LOWELL — Fueled by a $250,000 grant from the Massachusetts Department of Early Education and Care (EEC), United Way of Massachusetts Bay & Merrimack Valley announces a ground-breaking collaboration between United Way, the Department of Early Education and Care, Lowell Public Schools, BOSTnet, and community based organizations like Girls Incorporated of Greater Lowell targeted at increasing literacy outcomes for children and youth

Across academic research, third-grade reading levels are considered a direct indicator of whether children will succeed in school and graduate on time. Across Massachusetts, however, 43% of third-grade children are reading below grade-level. In Lowell, that number jumps to 67%.

This year, the Anne E. Casey Foundation and Harvard University both released reports which stressed that to counter low-literacy levels, children need to have “high quality learning opportunities, beginning at birth and continuing in school and during out-of-school time, including summers, in order to sustain learning gains and not lose ground.”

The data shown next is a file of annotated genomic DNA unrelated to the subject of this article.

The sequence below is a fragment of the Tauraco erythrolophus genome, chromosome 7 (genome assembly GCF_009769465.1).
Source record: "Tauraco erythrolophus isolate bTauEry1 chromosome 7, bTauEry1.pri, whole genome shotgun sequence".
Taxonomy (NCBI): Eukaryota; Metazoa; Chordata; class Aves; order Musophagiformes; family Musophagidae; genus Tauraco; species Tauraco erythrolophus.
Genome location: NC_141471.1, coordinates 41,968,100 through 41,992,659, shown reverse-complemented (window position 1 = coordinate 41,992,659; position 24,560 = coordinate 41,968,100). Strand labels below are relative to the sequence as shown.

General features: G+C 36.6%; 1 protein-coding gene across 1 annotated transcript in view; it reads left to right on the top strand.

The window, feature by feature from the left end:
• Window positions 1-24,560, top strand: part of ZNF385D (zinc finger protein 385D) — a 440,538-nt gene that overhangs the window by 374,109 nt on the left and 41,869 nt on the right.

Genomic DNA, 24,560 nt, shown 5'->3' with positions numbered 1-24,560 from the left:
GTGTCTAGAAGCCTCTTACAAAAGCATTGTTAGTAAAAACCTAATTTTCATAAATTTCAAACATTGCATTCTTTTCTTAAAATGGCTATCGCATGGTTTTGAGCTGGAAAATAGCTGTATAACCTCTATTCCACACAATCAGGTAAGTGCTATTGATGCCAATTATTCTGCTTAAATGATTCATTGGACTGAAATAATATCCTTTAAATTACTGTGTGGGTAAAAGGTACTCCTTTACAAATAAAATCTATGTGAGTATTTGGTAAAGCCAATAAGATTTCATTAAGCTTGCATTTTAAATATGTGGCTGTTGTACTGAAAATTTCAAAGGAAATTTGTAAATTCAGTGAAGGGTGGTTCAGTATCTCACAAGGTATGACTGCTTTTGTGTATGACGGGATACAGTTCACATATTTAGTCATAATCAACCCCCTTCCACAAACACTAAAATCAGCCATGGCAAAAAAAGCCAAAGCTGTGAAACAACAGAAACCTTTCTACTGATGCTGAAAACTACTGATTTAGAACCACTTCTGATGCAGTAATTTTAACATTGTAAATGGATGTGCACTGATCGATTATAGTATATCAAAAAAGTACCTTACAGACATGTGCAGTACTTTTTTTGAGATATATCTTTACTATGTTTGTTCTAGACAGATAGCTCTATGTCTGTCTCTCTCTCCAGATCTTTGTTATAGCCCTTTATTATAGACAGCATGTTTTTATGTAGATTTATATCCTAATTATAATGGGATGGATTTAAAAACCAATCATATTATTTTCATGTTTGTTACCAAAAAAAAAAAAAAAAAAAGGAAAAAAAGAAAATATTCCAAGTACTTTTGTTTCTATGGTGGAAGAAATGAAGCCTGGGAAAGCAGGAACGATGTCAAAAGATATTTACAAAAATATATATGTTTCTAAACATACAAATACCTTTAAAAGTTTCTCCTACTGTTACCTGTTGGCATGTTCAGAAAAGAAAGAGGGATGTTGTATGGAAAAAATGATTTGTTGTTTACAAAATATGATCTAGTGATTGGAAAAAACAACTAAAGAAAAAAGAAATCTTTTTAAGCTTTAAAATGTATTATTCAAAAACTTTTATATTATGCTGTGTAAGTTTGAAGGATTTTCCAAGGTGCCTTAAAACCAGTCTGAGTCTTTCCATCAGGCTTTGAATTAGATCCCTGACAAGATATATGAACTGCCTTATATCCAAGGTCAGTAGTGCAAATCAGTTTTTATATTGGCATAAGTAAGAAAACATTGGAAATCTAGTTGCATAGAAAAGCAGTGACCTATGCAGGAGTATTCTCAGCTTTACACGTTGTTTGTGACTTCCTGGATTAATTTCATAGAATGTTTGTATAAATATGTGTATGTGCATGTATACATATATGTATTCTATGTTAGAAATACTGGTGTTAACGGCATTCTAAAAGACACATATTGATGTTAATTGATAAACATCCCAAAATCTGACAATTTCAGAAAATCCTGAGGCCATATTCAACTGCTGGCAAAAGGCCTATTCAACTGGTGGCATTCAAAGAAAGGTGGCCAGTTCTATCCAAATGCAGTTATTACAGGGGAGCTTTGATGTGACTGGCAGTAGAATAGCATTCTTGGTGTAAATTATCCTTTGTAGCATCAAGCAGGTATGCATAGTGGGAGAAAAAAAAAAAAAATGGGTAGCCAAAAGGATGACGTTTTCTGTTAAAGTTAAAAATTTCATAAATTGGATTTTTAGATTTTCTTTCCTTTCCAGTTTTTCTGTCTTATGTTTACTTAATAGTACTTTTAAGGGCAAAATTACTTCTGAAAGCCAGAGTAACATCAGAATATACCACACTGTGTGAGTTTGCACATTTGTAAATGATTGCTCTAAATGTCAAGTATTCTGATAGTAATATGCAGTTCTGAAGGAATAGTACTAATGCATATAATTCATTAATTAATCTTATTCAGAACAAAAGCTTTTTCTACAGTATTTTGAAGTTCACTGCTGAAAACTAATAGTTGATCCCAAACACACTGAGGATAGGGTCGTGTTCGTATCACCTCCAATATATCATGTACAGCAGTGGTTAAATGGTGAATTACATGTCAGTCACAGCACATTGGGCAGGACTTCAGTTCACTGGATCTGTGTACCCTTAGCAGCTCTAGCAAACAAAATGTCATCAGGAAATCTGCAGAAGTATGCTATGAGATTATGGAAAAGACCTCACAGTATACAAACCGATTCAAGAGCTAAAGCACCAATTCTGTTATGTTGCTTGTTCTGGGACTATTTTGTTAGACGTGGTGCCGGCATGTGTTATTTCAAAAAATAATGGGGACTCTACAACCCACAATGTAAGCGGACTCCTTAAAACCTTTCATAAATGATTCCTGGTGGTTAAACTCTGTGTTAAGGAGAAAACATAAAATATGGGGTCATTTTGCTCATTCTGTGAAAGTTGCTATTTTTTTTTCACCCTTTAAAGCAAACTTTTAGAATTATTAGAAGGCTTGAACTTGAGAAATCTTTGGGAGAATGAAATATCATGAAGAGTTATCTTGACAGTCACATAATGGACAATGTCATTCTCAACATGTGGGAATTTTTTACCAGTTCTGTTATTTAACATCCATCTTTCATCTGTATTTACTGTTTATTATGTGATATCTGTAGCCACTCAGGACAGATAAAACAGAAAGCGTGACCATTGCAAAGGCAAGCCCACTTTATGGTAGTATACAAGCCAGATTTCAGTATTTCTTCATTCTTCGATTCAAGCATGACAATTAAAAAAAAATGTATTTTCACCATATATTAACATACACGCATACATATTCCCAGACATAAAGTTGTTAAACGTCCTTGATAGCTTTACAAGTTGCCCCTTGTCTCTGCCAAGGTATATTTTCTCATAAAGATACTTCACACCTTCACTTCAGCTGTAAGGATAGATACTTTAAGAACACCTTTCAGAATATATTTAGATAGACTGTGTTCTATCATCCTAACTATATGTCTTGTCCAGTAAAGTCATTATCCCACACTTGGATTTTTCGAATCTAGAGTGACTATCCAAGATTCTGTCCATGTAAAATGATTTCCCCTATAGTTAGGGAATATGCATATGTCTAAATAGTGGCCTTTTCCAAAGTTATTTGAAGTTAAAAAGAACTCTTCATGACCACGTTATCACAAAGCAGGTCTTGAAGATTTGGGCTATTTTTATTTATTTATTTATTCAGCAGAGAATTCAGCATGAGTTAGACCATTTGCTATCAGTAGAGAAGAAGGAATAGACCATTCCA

“For children to succeed, literacy programs must begin before kindergarten and extend beyond schools into early childhood centers, summer programs and other out-of-school-time programs,” said Maryellen Coffey, executive director of BOSTnet.

Through the collaboration, organizations like Girls Inc. are funded to work in collaboration with Lowell schools, sharing curriculum and creating enriching learning experiences for children through fun activities. The effort has placed particular focus on reducing summer learning loss by integrating literacy activities and staff training into summer programs.

“There’s a clear role that out-of-school-time programs can play in helping children develop the skills they need to succeed in schools,” said Michael K. Durkin, president of United Way of Massachusetts Bay & Merrimack Valley. “By better aligning these programs with schools and creating more opportunities for literacy education, we can help close the achievement gap across the state.”

On Monday, August 9 at 2:30 p.m., Dr. Sherri Killins Commissioner of the Department of Early Education and Care, and Deputy Superintendent of Lowell Jean Franco toured Girls Incorporated of Greater Lowell, one of more than a dozen community-based literacy sites set up across the state to target low reading levels.